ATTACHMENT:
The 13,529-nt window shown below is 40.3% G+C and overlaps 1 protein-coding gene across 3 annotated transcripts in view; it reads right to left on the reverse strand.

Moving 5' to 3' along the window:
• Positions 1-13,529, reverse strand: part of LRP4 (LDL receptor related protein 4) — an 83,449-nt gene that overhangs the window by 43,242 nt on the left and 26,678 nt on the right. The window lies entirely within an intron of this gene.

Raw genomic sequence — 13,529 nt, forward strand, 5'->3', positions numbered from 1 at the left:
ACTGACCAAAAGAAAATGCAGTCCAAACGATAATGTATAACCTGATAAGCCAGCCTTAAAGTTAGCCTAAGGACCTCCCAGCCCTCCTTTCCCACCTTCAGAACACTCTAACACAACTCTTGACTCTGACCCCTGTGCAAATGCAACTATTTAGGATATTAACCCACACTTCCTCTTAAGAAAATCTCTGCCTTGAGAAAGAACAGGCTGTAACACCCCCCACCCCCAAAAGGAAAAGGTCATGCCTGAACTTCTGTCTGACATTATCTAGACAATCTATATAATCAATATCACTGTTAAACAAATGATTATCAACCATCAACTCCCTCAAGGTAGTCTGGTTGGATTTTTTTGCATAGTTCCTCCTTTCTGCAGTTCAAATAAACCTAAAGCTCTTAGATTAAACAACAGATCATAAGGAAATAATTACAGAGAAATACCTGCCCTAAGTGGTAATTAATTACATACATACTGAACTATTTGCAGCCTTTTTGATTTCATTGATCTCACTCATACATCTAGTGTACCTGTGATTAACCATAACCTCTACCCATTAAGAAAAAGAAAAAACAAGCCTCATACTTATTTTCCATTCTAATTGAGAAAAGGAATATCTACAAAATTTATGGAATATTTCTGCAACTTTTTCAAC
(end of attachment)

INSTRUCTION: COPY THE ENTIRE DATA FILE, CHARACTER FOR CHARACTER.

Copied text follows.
The 13,529-nt window shown below is 40.3% G+C and overlaps 1 protein-coding gene across 3 annotated transcripts in view; it reads right to left on the reverse strand.

Moving 5' to 3' along the window:
• Positions 1-13,529, reverse strand: part of LRP4 (LDL receptor related protein 4) — an 83,449-nt gene that overhangs the window by 43,242 nt on the left and 26,678 nt on the right. The window lies entirely within an intron of this gene.

Raw genomic sequence — 13,529 nt, forward strand, 5'->3', positions numbered from 1 at the left:
ACTGACCAAAAGAAAATGCAGTCCAAACGATAATGTATAACCTGATAAGCCAGCCTTAAAGTTAGCCTAAGGACCTCCCAGCCCTCCTTTCCCACCTTCAGAACACTCTAACACAACTCTTGACTCTGACCCCTGTGCAAATGCAACTATTTAGGATATTAACCCACACTTCCTCTTAAGAAAATCTCTGCCTTGAGAAAGAACAGGCTGTAACACCCCCCACCCCCAAAAGGAAAAGGTCATGCCTGAACTTCTGTCTGACATTATCTAGACAATCTATATAATCAATATCACTGTTAAACAAATGATTATCAACCATCAACTCCCTCAAGGTAGTCTGGTTGGATTTTTTTGCATAGTTCCTCCTTTCTGCAGTTCAAATAAACCTAAAGCTCTTAGATTAAACAACAGATCATAAGGAAATAATTACAGAGAAATACCTGCCCTAAGTGGTAATTAATTACATACATACTGAACTATTTGCAGCCTTTTTGATTTCATTGATCTCACTCATACATCTAGTGTACCTGTGATTAACCATAACCTCTACCCATTAAGAAAAAGAAAAAACAAGCCTCATACTTATTTTCCATTCTAATTGAGAAAAGGAATATCTACAAAATTTATGGAATATTTCTGCAACTTTTTCAAC